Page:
bolkonsky wrote:Some of us at the cafe won't like the simplicity of this reason, but here goes:
He is a lefty.
Go do some research before you flame away and you will find the number of successful left handed closers in the history of baseball is closer to 0 than it is to 20.
That's not the reason. The reason is not that they can't be successful, it's that they're a. more valuable on the field used elsewhere in the game and b. cheaper as long as they remain in a setup/middle relief role.
A. because they are more effective vs. lefties than other right handed pitchers, they can be used at the best point in the game...mostly when the other team's best lefty(ies) are up. In this case, the left-handed batters that otherwise would've presented a larger matchup problem are neutralized. Saving the lefty for the ninth inning whether or not lefties are due up will not maximize his potential use. It's not about what the lefty pitcher can or cannot do, it's about what he does better than righty relievers. This is kind of consistent with how relievers were used in yesteryear. They were put into the game at the BEST time that the manager saw fit. For example, if 3-4-5 was due up in the 8th, the manager wouldn't hesitate to put his best reliever in, because 3-4-5 in the 8th will be harder than 6-7-8 in the 9th. However, now, the closer is always saved for the 9th, or part of the 8th and the 9th, at times.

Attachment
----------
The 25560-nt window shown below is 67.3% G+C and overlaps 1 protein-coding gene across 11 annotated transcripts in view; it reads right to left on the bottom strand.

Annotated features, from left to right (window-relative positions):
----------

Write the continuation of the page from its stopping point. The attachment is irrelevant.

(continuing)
B. closers are overpaid in this industry over setup men, even if setup men contribute more to the team. Like that little annoying girl preached in the ESPN Radio commercial (anybody who watched 18 hours of the NFL Draft coverage like myself can testify that they almost threw their remote at the TV due to the sheer times this commercial was played), setup men are underappreciated. For example, Braden Looper is paid $5.3 million this year. Damaso Marte is paid $1.25 million. Who's the better pitcher and who contributes more to their team?